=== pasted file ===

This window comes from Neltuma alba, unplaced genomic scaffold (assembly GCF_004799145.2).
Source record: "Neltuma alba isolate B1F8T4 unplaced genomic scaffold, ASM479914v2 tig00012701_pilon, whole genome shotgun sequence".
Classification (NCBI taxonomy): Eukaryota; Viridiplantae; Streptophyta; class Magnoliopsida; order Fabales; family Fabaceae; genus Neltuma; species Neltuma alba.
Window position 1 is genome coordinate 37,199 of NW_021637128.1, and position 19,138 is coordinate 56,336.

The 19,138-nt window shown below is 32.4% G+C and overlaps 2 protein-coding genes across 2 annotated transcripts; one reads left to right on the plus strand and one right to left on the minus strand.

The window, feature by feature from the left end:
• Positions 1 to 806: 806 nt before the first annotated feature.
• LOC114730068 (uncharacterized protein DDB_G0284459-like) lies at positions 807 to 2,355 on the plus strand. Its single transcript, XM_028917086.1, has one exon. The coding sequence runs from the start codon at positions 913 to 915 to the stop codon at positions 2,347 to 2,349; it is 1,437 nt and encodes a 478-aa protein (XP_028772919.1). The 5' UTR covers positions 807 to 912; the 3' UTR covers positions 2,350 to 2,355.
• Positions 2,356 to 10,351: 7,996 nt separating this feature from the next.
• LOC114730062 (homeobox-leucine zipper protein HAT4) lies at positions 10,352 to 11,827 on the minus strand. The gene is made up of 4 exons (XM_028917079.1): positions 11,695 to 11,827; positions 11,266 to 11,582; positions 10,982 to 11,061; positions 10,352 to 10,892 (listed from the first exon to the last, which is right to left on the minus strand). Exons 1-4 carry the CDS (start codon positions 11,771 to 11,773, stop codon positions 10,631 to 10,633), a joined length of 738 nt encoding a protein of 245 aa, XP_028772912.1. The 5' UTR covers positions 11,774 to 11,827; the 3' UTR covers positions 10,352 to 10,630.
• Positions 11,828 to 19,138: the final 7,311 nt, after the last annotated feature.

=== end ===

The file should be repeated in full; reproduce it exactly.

This window comes from Neltuma alba, unplaced genomic scaffold (assembly GCF_004799145.2).
Source record: "Neltuma alba isolate B1F8T4 unplaced genomic scaffold, ASM479914v2 tig00012701_pilon, whole genome shotgun sequence".
Classification (NCBI taxonomy): Eukaryota; Viridiplantae; Streptophyta; class Magnoliopsida; order Fabales; family Fabaceae; genus Neltuma; species Neltuma alba.
Window position 1 is genome coordinate 37,199 of NW_021637128.1, and position 19,138 is coordinate 56,336.

The 19,138-nt window shown below is 32.4% G+C and overlaps 2 protein-coding genes across 2 annotated transcripts; one reads left to right on the plus strand and one right to left on the minus strand.

The window, feature by feature from the left end:
• Positions 1 to 806: 806 nt before the first annotated feature.
• LOC114730068 (uncharacterized protein DDB_G0284459-like) lies at positions 807 to 2,355 on the plus strand. Its single transcript, XM_028917086.1, has one exon. The coding sequence runs from the start codon at positions 913 to 915 to the stop codon at positions 2,347 to 2,349; it is 1,437 nt and encodes a 478-aa protein (XP_028772919.1). The 5' UTR covers positions 807 to 912; the 3' UTR covers positions 2,350 to 2,355.
• Positions 2,356 to 10,351: 7,996 nt separating this feature from the next.
• LOC114730062 (homeobox-leucine zipper protein HAT4) lies at positions 10,352 to 11,827 on the minus strand. The gene is made up of 4 exons (XM_028917079.1): positions 11,695 to 11,827; positions 11,266 to 11,582; positions 10,982 to 11,061; positions 10,352 to 10,892 (listed from the first exon to the last, which is right to left on the minus strand). Exons 1-4 carry the CDS (start codon positions 11,771 to 11,773, stop codon positions 10,631 to 10,633), a joined length of 738 nt encoding a protein of 245 aa, XP_028772912.1. The 5' UTR covers positions 11,774 to 11,827; the 3' UTR covers positions 10,352 to 10,630.
• Positions 11,828 to 19,138: the final 7,311 nt, after the last annotated feature.